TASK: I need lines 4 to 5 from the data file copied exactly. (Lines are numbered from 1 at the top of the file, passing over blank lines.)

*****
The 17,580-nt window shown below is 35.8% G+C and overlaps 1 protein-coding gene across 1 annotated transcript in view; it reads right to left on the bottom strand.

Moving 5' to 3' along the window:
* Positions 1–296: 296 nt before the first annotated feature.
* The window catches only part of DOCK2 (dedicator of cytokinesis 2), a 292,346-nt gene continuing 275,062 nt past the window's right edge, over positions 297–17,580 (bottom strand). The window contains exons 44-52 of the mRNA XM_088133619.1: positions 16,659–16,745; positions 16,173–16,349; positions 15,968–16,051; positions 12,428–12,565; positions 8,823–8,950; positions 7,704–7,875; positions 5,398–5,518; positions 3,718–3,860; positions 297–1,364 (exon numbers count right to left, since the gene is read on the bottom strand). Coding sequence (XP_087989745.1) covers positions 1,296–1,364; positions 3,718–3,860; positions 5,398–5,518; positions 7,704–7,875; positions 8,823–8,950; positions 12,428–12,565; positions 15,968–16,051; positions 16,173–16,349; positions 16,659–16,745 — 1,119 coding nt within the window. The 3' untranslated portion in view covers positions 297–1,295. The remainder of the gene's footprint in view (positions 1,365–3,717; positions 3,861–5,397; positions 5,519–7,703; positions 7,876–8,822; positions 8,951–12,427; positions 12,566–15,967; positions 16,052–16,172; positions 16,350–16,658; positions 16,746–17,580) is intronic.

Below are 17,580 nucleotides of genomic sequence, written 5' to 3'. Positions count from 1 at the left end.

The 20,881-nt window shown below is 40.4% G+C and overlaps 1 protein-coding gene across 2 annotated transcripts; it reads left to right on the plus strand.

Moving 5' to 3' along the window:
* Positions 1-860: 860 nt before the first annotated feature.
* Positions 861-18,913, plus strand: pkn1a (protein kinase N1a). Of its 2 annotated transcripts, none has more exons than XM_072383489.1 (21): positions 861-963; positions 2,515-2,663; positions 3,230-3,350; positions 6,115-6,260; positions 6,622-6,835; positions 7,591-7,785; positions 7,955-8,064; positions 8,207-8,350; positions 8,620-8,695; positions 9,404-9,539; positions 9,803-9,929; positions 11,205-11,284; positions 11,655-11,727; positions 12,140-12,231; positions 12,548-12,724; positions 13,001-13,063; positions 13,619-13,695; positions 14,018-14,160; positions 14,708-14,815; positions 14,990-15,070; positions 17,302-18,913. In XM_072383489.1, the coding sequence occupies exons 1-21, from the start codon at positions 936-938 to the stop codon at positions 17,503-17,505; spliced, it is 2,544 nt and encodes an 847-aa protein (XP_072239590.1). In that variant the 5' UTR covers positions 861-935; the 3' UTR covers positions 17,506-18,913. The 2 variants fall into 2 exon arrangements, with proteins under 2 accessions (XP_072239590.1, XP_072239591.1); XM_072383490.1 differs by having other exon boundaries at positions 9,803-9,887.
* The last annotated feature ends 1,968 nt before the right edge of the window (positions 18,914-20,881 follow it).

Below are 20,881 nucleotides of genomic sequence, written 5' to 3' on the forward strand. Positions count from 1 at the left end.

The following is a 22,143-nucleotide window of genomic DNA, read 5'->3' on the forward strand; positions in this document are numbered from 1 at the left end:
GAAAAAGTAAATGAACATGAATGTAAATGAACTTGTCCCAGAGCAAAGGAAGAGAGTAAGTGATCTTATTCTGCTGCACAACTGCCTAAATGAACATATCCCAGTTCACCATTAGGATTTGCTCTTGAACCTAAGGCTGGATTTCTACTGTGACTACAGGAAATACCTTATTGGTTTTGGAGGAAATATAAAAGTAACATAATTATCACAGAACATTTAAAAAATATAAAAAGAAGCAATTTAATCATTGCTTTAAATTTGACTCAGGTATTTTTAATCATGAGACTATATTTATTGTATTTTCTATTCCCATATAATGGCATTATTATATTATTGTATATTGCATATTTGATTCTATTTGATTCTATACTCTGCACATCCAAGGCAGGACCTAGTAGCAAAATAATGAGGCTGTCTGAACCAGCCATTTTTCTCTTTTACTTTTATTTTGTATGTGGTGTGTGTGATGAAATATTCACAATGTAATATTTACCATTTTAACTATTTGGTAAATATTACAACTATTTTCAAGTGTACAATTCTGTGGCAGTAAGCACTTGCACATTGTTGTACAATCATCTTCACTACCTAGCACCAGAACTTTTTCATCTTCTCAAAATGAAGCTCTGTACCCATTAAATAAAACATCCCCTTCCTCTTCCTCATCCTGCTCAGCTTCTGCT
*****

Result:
* The window catches only part of DOCK2 (dedicator of cytokinesis 2), a 292,346-nt gene continuing 275,062 nt past the window's right edge, over positions 297–17,580 (bottom strand). The window contains exons 44-52 of the mRNA XM_088133619.1: positions 16,659–16,745; positions 16,173–16,349; positions 15,968–16,051; positions 12,428–12,565; positions 8,823–8,950; positions 7,704–7,875; positions 5,398–5,518; positions 3,718–3,860; positions 297–1,364 (exon numbers count right to left, since the gene is read on the bottom strand). Coding sequence (XP_087989745.1) covers positions 1,296–1,364; positions 3,718–3,860; positions 5,398–5,518; positions 7,704–7,875; positions 8,823–8,950; positions 12,428–12,565; positions 15,968–16,051; positions 16,173–16,349; positions 16,659–16,745 — 1,119 coding nt within the window. The 3' untranslated portion in view covers positions 297–1,295. The remainder of the gene's footprint in view (positions 1,365–3,717; positions 3,861–5,397; positions 5,519–7,703; positions 7,876–8,822; positions 8,951–12,427; positions 12,566–15,967; positions 16,052–16,172; positions 16,350–16,658; positions 16,746–17,580) is intronic.

Below are 17,580 nucleotides of genomic sequence, written 5' to 3'. Positions count from 1 at the left end.